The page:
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Dr. Paul Bowser of Cornell University holds a muskellunge impacted by the VHS virus. Photo: Bowser Lab/Cornell University
Dr. Paul Bowser of Cornell University holds a muskellunge impacted by the VHS virus. Photo: Bowser Lab/Cornell University

Muskies recovering on the St. Lawrence River

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Now that it's warming up, more and more people are going fishing. A lot of anglers have their eyes on muskellunge, or muskies. Muskies are popular for their size, and their ability to put up a fight.

"I've never been muskie fishing. But I know a lot of people that do, and I guess hooking into one of these fish is quite an experience! I guess it would be analogous to catching a torpedo," says David MacNeill, a fisheries specialist at New York Sea Grant, which is funding research on muskies.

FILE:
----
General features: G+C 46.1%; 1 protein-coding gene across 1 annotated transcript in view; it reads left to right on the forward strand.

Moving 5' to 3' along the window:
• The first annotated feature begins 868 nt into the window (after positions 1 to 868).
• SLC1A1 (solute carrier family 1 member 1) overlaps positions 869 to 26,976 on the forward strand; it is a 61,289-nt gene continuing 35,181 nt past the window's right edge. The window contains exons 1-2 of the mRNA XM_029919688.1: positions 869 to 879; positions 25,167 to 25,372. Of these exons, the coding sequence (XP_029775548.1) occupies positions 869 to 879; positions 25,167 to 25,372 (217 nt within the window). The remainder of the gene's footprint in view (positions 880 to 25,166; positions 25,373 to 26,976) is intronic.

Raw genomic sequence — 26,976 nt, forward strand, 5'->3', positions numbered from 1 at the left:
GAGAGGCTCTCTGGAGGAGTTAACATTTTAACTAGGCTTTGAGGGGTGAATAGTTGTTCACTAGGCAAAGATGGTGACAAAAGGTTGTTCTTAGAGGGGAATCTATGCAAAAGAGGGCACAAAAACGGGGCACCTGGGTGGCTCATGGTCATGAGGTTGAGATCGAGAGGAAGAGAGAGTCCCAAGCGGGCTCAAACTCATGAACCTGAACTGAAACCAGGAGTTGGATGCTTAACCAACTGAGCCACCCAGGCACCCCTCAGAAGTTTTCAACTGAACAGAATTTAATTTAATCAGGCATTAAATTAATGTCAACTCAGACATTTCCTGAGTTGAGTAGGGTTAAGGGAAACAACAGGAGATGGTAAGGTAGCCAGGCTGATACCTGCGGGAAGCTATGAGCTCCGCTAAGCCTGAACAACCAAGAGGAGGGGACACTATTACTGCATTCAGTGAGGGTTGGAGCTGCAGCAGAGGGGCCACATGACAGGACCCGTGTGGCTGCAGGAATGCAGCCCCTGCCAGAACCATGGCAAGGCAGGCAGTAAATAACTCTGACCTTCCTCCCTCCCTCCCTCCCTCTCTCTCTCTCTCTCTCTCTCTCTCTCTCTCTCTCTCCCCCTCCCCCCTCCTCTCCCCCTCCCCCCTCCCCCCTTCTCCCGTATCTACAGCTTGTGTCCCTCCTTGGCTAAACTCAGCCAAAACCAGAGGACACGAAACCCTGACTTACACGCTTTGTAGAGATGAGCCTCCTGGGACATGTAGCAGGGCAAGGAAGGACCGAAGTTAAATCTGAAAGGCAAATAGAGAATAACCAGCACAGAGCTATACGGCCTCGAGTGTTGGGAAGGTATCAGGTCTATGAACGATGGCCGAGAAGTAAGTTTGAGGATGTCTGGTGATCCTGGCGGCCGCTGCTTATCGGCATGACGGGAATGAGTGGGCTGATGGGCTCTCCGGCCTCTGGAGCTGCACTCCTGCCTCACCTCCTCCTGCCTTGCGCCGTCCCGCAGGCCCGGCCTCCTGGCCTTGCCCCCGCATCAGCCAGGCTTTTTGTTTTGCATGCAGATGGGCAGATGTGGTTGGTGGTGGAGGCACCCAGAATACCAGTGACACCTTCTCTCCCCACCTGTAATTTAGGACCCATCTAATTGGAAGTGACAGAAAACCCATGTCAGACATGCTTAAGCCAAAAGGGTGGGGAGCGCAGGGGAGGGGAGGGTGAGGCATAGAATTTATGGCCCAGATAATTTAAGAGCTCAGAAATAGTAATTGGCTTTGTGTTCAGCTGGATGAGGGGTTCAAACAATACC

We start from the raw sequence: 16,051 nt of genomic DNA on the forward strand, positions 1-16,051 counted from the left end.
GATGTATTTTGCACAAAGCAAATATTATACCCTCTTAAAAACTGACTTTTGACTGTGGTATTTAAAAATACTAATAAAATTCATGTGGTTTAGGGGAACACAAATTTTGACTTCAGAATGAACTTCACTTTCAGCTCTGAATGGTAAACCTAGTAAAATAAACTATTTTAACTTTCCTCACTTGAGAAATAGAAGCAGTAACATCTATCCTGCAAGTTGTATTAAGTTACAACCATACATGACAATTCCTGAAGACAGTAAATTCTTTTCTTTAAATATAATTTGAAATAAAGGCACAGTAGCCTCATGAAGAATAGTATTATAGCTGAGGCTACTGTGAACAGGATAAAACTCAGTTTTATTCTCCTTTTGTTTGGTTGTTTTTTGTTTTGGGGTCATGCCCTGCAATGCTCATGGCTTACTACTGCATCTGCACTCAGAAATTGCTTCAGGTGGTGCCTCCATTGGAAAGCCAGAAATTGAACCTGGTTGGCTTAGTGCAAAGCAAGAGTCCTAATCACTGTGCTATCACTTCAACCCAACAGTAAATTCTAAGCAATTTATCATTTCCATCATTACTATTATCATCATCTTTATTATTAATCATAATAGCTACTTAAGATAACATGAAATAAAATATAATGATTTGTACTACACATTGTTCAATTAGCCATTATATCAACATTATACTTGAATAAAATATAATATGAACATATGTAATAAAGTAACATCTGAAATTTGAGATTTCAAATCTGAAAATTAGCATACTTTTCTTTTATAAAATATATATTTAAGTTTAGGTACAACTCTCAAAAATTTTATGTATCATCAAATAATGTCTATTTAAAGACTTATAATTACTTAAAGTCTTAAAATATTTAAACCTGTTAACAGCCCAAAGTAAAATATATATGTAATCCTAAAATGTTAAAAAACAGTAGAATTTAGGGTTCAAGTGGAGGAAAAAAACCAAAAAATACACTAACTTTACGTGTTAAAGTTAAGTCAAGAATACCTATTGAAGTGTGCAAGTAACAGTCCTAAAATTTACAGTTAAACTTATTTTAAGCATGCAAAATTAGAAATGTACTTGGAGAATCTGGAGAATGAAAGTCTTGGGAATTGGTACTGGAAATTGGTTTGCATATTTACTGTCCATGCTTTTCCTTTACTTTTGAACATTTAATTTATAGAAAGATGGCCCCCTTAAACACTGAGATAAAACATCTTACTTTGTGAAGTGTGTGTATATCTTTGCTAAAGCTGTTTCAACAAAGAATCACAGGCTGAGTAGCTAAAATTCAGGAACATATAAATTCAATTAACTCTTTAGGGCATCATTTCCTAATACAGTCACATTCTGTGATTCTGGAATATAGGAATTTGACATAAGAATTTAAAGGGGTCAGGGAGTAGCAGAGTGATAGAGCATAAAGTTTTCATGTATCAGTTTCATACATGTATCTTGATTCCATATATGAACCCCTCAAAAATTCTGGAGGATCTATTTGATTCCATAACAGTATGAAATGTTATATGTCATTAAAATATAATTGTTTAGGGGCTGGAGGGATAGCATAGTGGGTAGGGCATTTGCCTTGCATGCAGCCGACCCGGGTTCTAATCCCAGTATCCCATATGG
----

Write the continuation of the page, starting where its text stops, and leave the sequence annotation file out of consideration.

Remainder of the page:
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Reported by

Zach Hirsch
Reporter and Producer

Scientists have their own reasons for caring about the fish. One is that, unlike some other species, muskies are vulnerable to a disease called Viral Hemorrhagic Septicemia, or VHS.

About a decade ago, the disease slammed muskie populations in the Great Lakes and the St. Lawrence River. Thousands of muskies died. MacNeill says that was surprising. "The muskellunge are the top of the food web," he says. "They're the apex predator on the top of the food pyramid, and so their numbers are a lot lower anyway. But when you start seeing dead muskellunge in the water, that is a sign that something fairly dramatic is happening,"

MacNeill says muskie populations are now in recovery from the VHS epidemic, but the virus still exists in the Great Lakes, and on the St. Lawrence River. "It's still very much out there. And I think the dynamics of how the disease, how we get these disease outbreaks, is still not that well understood," MacNeill says.

This summer, researchers from Cornell University, and the SUNY College of Environmental Science and Forestry, will be watching the fish. Biologists will see how the muskies are coming along in their recovery. They'll also try to see what effect the long winter had on the disease.

Updates will be available at NYseagrant.org.

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